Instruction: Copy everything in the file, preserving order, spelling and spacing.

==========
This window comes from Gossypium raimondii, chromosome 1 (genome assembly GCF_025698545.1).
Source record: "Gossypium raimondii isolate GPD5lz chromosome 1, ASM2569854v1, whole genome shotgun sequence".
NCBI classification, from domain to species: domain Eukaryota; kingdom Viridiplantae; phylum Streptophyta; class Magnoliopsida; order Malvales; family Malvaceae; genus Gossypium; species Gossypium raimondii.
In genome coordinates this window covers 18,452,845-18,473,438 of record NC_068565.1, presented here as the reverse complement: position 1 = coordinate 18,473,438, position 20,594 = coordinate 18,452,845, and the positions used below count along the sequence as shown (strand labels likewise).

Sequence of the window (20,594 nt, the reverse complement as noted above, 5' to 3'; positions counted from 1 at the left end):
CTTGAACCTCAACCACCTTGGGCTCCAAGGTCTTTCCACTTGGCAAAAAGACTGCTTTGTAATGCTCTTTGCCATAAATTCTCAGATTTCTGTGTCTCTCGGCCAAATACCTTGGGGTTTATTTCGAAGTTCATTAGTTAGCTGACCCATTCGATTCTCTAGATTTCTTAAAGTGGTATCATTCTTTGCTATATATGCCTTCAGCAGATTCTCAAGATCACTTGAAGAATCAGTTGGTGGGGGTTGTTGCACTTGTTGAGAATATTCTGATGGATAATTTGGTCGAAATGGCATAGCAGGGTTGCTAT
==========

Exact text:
This window comes from Gossypium raimondii, chromosome 1 (genome assembly GCF_025698545.1).
Source record: "Gossypium raimondii isolate GPD5lz chromosome 1, ASM2569854v1, whole genome shotgun sequence".
NCBI classification, from domain to species: domain Eukaryota; kingdom Viridiplantae; phylum Streptophyta; class Magnoliopsida; order Malvales; family Malvaceae; genus Gossypium; species Gossypium raimondii.
In genome coordinates this window covers 18,452,845-18,473,438 of record NC_068565.1, presented here as the reverse complement: position 1 = coordinate 18,473,438, position 20,594 = coordinate 18,452,845, and the positions used below count along the sequence as shown (strand labels likewise).

Sequence of the window (20,594 nt, the reverse complement as noted above, 5' to 3'; positions counted from 1 at the left end):
CTTGAACCTCAACCACCTTGGGCTCCAAGGTCTTTCCACTTGGCAAAAAGACTGCTTTGTAATGCTCTTTGCCATAAATTCTCAGATTTCTGTGTCTCTCGGCCAAATACCTTGGGGTTTATTTCGAAGTTCATTAGTTAGCTGACCCATTCGATTCTCTAGATTTCTTAAAGTGGTATCATTCTTTGCTATATATGCCTTCAGCAGATTCTCAAGATCACTTGAAGAATCAGTTGGTGGGGGTTGTTGCACTTGTTGAGAATATTCTGATGGATAATTTGGTCGAAATGGCATAGCAGGGTTGCTAT